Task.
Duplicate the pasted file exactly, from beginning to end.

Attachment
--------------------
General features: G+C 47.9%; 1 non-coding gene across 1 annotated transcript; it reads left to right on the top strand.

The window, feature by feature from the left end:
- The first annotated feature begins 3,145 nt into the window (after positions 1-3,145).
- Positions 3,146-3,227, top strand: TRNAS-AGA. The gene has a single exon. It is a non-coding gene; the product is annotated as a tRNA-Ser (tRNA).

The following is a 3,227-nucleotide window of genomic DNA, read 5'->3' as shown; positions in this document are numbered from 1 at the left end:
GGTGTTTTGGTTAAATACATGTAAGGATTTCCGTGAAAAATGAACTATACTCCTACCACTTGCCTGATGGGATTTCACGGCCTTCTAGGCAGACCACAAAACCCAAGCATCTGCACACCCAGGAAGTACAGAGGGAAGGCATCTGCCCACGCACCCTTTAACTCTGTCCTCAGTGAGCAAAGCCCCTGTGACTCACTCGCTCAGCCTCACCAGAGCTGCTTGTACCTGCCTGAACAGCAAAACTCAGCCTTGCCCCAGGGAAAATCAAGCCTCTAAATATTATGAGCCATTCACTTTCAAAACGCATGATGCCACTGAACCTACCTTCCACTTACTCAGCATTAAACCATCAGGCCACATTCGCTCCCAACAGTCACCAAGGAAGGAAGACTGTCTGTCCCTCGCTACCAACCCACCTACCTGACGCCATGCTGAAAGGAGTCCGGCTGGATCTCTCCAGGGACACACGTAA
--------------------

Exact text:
General features: G+C 47.9%; 1 non-coding gene across 1 annotated transcript; it reads left to right on the top strand.

The window, feature by feature from the left end:
- The first annotated feature begins 3,145 nt into the window (after positions 1-3,145).
- Positions 3,146-3,227, top strand: TRNAS-AGA. The gene has a single exon. It is a non-coding gene; the product is annotated as a tRNA-Ser (tRNA).

The following is a 3,227-nucleotide window of genomic DNA, read 5'->3' as shown; positions in this document are numbered from 1 at the left end:
GGTGTTTTGGTTAAATACATGTAAGGATTTCCGTGAAAAATGAACTATACTCCTACCACTTGCCTGATGGGATTTCACGGCCTTCTAGGCAGACCACAAAACCCAAGCATCTGCACACCCAGGAAGTACAGAGGGAAGGCATCTGCCCACGCACCCTTTAACTCTGTCCTCAGTGAGCAAAGCCCCTGTGACTCACTCGCTCAGCCTCACCAGAGCTGCTTGTACCTGCCTGAACAGCAAAACTCAGCCTTGCCCCAGGGAAAATCAAGCCTCTAAATATTATGAGCCATTCACTTTCAAAACGCATGATGCCACTGAACCTACCTTCCACTTACTCAGCATTAAACCATCAGGCCACATTCGCTCCCAACAGTCACCAAGGAAGGAAGACTGTCTGTCCCTCGCTACCAACCCACCTACCTGACGCCATGCTGAAAGGAGTCCGGCTGGATCTCTCCAGGGACACACGTAA